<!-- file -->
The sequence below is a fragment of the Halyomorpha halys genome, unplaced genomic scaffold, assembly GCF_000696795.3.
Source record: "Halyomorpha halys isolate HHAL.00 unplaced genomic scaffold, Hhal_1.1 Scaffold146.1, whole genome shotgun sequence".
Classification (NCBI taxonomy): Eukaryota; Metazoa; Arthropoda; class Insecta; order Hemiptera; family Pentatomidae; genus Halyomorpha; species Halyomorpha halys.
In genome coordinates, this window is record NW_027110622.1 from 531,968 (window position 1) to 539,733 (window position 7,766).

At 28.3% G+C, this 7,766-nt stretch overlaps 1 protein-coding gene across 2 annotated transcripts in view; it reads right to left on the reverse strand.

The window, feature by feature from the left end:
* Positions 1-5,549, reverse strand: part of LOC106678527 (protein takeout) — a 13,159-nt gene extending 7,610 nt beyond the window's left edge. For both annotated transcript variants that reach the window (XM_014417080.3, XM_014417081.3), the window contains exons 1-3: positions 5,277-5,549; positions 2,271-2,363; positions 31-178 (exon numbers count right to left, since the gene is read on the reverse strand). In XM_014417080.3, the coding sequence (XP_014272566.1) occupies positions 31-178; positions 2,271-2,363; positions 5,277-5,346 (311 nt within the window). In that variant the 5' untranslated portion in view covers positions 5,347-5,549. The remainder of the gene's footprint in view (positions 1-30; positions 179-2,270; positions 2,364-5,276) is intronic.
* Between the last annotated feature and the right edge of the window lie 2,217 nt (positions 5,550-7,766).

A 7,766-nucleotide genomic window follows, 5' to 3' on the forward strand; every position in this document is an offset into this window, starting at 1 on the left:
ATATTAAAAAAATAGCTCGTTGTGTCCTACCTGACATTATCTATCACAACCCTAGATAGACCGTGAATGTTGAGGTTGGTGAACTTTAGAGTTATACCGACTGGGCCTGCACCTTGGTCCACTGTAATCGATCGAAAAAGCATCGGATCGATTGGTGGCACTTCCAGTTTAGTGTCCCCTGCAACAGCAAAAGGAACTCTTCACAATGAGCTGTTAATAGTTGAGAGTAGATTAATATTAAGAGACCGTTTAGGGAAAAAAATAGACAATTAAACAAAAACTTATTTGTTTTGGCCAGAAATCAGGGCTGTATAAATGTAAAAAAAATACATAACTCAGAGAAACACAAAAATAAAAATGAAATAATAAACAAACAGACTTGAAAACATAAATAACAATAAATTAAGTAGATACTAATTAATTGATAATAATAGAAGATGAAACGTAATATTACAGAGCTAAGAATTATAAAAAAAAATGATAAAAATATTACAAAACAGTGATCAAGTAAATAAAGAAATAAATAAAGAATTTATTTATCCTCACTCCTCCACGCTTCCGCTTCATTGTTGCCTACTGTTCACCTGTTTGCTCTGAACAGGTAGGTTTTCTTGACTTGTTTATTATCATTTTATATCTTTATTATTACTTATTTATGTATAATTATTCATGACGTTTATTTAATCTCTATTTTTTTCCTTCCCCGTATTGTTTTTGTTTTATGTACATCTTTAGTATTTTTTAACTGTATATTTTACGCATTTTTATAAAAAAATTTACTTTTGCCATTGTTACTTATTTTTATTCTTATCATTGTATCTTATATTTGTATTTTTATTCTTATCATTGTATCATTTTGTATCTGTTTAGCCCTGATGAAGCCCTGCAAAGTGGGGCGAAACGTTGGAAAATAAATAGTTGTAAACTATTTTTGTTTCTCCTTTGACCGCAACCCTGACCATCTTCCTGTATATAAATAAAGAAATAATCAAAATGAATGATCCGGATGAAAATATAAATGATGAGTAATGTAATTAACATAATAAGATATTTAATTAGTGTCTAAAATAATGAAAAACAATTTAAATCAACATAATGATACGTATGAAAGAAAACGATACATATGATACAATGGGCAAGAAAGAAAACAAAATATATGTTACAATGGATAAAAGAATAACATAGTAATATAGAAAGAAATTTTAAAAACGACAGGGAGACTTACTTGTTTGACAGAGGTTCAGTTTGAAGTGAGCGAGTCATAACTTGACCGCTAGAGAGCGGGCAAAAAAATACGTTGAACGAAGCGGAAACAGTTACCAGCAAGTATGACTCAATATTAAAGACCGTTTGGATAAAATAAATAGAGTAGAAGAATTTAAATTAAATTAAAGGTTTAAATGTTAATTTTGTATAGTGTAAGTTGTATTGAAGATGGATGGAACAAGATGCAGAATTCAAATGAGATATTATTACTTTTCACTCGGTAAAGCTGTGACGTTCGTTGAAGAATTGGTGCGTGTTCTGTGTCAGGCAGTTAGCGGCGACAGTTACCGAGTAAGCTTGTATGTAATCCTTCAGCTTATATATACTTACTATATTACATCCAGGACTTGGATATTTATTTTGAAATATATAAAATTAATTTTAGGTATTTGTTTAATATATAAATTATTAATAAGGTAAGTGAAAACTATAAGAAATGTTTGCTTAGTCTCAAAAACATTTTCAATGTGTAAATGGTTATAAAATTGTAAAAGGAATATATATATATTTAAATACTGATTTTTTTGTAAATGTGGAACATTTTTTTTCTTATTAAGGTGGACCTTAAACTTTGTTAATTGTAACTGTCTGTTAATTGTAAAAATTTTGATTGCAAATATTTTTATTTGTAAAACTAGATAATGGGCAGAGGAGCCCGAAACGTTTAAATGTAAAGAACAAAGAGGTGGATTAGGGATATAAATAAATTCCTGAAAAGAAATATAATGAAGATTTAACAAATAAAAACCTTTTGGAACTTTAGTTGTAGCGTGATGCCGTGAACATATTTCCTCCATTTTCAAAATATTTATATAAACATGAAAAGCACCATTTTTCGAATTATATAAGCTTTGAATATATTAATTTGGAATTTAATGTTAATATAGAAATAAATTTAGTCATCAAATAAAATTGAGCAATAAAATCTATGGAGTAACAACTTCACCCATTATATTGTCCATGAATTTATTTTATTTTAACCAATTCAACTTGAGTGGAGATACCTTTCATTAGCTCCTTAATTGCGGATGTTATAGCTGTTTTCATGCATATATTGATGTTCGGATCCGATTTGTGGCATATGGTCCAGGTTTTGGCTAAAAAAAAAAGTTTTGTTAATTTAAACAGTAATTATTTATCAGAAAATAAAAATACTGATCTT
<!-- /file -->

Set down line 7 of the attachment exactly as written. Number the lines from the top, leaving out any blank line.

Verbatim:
* Positions 1-5,549, reverse strand: part of LOC106678527 (protein takeout) — a 13,159-nt gene extending 7,610 nt beyond the window's left edge. For both annotated transcript variants that reach the window (XM_014417080.3, XM_014417081.3), the window contains exons 1-3: positions 5,277-5,549; positions 2,271-2,363; positions 31-178 (exon numbers count right to left, since the gene is read on the reverse strand). In XM_014417080.3, the coding sequence (XP_014272566.1) occupies positions 31-178; positions 2,271-2,363; positions 5,277-5,346 (311 nt within the window). In that variant the 5' untranslated portion in view covers positions 5,347-5,549. The remainder of the gene's footprint in view (positions 1-30; positions 179-2,270; positions 2,364-5,276) is intronic.